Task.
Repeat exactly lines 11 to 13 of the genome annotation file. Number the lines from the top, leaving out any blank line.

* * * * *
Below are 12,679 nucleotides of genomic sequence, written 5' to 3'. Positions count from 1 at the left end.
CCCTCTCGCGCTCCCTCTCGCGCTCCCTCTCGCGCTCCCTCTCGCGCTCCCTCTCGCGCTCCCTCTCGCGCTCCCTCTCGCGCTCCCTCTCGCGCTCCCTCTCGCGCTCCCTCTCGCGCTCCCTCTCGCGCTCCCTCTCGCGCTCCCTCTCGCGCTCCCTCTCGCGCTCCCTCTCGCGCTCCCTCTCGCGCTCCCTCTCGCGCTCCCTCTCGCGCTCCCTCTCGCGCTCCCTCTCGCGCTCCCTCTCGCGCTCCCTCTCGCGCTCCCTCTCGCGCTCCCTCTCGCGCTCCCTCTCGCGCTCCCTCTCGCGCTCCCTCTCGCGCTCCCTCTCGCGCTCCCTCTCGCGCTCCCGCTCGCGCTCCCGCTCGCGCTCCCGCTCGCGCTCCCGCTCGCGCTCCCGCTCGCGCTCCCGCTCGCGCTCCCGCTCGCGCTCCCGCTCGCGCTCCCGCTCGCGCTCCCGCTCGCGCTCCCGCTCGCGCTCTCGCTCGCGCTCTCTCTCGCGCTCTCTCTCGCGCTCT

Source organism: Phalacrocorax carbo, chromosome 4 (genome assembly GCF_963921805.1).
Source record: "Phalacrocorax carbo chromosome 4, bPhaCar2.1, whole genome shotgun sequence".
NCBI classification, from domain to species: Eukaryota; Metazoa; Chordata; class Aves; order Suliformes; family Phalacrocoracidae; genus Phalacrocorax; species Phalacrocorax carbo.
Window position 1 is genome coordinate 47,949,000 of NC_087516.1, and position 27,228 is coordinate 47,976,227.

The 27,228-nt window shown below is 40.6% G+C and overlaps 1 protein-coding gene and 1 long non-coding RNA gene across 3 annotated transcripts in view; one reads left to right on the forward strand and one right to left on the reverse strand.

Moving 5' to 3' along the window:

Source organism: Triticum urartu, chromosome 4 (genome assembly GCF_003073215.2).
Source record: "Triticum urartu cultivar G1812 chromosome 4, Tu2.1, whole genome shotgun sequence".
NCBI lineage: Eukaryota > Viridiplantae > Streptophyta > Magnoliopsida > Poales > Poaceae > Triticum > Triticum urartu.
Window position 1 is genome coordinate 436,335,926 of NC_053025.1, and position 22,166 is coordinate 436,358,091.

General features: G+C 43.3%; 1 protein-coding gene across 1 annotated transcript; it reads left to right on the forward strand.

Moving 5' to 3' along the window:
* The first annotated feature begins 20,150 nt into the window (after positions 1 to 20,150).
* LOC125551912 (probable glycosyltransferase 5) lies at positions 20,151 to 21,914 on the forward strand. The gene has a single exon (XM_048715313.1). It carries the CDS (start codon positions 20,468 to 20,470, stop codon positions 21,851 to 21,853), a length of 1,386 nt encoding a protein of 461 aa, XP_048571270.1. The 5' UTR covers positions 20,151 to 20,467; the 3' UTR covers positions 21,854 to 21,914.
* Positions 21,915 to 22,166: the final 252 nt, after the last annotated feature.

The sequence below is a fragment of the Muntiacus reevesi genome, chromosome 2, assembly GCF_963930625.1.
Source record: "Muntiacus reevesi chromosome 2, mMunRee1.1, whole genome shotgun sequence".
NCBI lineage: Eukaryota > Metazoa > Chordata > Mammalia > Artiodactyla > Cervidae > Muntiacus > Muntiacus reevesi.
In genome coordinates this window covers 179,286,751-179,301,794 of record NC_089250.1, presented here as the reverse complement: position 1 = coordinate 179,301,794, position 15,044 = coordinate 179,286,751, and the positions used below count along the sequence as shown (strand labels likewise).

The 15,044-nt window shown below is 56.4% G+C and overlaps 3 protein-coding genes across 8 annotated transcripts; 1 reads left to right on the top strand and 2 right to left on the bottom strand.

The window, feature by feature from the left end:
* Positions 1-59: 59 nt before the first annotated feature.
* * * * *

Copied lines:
NCBI lineage: Eukaryota > Viridiplantae > Streptophyta > Magnoliopsida > Poales > Poaceae > Triticum > Triticum urartu.
Window position 1 is genome coordinate 436,335,926 of NC_053025.1, and position 22,166 is coordinate 436,358,091.

General features: G+C 43.3%; 1 protein-coding gene across 1 annotated transcript; it reads left to right on the forward strand.